The upper tube assembly bolts atop the truss poles with a couple of hand knobs, a relatively easy task. The UTA only has baffling directly across from the secondary, which can lead to issues with light getting in the tube. For best results, we’d recommend adding foam or black plastic to the entire periphery of the upper tube assembly, as well as purchasing Explore Scientific’s light shroud unit for the telescope. A shroud is a large piece of fabric that goes around the truss poles and blocks any light that would ruin views. The shroud can help deter dew, but it is most important if you observe in areas that have bright streetlights that could seriously impact viewing if they shone directly onto the primary mirror. However, it is an additional expense you’ll have to factor in when purchasing this scope.

Accessories Included

The only actual accessory included with any of the Explore Scientific Truss Dobsonians is an abysmal red dot finder. The red dot finder included projects a simple red dot onto a glass screen, which you look through and center the target you wish to view in the red dot. It’s hard to adjust, doesn’t stay aligned, and the window is actually tinted, making the whole affair marginally better than just sighting down the tube. A better finderscope is basically required to use the telescope, along with, of course, a couple of eyepieces.

The dob includes a high-quality 2-inch Crayford focuser, which is fairly high quality and smooth and accepts 2-inch eyepieces and 1.25-inch eyepieces with no trouble. The focuser includes a dual-speed knob, which allows you to focus more finely. It works very well and would easily cost a couple of hundred dollars by itself if sold separately.

The telescope includes mirror cooling fans that are incorporated into the box. These fans allow you to cool the mirror quite quickly at night, so the views are not compromised by a changing mirror shape. Fans also have the advantage of blowing away any would-be dew that could land on the mirror surface, ruining views.

Explore Scientific 10″ Truss Tube Mount

The ES 10” truss Dob is a standard Dobsonian design but more closely resembles the premium Dobsonians devised by David Kriege back in the 1990s. It uses a pair of large, semi-circular altitude bearings with a pebbled glass board for moving in altitude and a glass board for azimuth motion—both on Teflon. The large altitude bearings keep the center of balance from shifting when you swap out eyepieces and accessories, though the scope is inherently top-heavy, so much so that you probably want Explore Scientific’s counterweights or to rig up a DIY counterweight system if you plan on using 2” eyepieces, a better finder, and/or a shroud (all of which are really good ideas). Like the tube, the entire mount is made out of aluminum sheet held together by rivets, with the altitude bearings made of solid cast aluminum.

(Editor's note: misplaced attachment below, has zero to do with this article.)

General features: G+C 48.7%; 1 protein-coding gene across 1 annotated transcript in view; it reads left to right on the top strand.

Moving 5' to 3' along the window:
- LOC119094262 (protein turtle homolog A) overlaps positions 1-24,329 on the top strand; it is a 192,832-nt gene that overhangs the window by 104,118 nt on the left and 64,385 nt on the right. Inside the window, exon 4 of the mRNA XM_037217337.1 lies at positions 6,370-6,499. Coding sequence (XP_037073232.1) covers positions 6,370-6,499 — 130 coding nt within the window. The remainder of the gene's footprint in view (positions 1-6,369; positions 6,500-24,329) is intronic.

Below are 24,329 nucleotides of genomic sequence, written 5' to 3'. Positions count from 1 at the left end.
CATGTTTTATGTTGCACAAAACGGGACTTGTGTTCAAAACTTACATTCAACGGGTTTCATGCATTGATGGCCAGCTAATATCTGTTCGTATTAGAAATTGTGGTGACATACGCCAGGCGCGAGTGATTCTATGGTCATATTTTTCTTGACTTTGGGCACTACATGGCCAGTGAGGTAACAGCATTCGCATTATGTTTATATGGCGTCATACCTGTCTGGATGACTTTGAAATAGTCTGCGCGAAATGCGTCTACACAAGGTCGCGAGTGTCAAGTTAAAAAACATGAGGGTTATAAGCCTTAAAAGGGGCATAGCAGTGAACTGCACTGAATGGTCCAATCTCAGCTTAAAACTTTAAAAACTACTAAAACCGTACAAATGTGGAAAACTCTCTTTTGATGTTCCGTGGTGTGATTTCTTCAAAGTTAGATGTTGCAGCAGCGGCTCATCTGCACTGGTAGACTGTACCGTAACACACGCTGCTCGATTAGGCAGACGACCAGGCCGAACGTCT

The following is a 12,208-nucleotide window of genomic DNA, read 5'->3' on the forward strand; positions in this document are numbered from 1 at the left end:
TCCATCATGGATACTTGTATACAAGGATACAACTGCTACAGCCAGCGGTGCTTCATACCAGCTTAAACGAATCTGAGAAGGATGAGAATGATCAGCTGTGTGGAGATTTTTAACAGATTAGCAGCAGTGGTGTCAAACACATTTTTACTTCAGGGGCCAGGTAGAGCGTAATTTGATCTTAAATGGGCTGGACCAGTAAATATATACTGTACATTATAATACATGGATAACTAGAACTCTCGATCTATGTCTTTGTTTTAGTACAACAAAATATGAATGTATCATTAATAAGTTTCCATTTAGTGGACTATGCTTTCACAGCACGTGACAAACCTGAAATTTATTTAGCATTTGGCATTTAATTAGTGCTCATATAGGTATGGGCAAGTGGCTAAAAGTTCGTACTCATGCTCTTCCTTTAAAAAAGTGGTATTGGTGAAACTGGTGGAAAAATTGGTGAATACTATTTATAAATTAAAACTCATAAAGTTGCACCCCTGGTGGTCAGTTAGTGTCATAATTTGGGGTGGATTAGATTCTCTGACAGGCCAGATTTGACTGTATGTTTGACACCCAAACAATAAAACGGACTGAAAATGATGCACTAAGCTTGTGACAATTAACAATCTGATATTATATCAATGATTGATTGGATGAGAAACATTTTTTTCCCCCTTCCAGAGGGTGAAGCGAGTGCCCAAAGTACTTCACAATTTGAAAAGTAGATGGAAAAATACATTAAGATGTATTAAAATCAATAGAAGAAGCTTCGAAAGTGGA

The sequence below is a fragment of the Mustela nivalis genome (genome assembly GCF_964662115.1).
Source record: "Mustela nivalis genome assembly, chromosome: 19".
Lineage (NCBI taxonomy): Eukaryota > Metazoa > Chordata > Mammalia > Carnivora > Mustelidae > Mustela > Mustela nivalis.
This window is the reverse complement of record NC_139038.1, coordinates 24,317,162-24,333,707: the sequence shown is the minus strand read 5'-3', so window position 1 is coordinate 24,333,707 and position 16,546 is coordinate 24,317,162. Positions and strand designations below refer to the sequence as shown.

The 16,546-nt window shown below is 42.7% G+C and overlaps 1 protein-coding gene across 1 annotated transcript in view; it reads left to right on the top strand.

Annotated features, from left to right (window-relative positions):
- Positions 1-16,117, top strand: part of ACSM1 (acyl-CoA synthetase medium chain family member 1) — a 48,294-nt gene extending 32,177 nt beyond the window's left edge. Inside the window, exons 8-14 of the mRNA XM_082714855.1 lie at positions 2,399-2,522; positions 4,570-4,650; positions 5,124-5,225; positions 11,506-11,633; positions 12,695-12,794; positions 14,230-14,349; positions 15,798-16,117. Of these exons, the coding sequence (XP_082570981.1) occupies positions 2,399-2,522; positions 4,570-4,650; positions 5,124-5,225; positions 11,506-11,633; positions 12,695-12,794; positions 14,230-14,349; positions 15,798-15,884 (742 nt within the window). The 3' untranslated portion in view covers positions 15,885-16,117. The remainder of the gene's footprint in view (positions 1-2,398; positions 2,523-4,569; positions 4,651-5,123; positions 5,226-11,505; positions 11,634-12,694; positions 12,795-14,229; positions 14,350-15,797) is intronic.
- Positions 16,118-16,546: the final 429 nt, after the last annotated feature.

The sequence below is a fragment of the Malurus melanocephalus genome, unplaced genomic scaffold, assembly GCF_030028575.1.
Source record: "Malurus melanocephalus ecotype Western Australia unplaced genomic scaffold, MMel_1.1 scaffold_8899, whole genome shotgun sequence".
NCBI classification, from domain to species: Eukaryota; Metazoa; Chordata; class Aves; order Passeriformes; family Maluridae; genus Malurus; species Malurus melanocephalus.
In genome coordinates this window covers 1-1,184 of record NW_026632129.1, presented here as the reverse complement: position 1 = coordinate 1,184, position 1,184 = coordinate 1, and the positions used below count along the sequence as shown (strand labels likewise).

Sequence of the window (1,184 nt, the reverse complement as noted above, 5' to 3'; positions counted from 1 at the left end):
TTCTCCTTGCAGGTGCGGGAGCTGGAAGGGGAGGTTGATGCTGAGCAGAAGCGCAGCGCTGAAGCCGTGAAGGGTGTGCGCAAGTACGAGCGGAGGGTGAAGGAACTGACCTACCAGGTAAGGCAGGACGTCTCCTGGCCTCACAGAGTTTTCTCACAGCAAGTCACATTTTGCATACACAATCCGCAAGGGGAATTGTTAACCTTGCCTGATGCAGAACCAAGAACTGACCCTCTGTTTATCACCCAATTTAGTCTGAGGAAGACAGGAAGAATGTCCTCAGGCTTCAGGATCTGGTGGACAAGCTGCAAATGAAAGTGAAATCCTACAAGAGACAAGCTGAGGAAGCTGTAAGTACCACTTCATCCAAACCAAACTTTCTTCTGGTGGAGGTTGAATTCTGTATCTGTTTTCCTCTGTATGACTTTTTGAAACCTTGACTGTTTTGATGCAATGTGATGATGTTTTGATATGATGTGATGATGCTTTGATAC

Setting up the Truss Dob

The Explore Scientific 10” Dob, being a truss tube, has some fairly major changes in operation compared to other telescopes but also includes a novel form of collimation. Here I will go over the whole process of operations needed to set up this telescope and the front collimation feature. The ease of setup is what makes the truss-style tube an interesting alternative to solid tube telescopes, even if it needs more setup steps.

The ES10 begins with laying down the mirror box. Then, you attach the altitude bearings. These bearings can be taken off, which makes them easier to move because they are so big, especially the extra-large ones on this telescope. You can mount the altitude bearings at different positions to take different eyepiece weights into account so the telescope does not become unbalanced.

Next, you install the truss poles at four locations on the mirror box. The truss poles come in pairs, so they stay together reasonably well in transport. If you use the same poles at the same locations, you can reasonably maintain collimation when taking down and setting up the telescope. The poles are attached with easy-to-use thumbscrews.

Next, the upper tube assembly is attached to the top of the four truss poles, also with thumbscrews. At this point, the actual assembly is complete.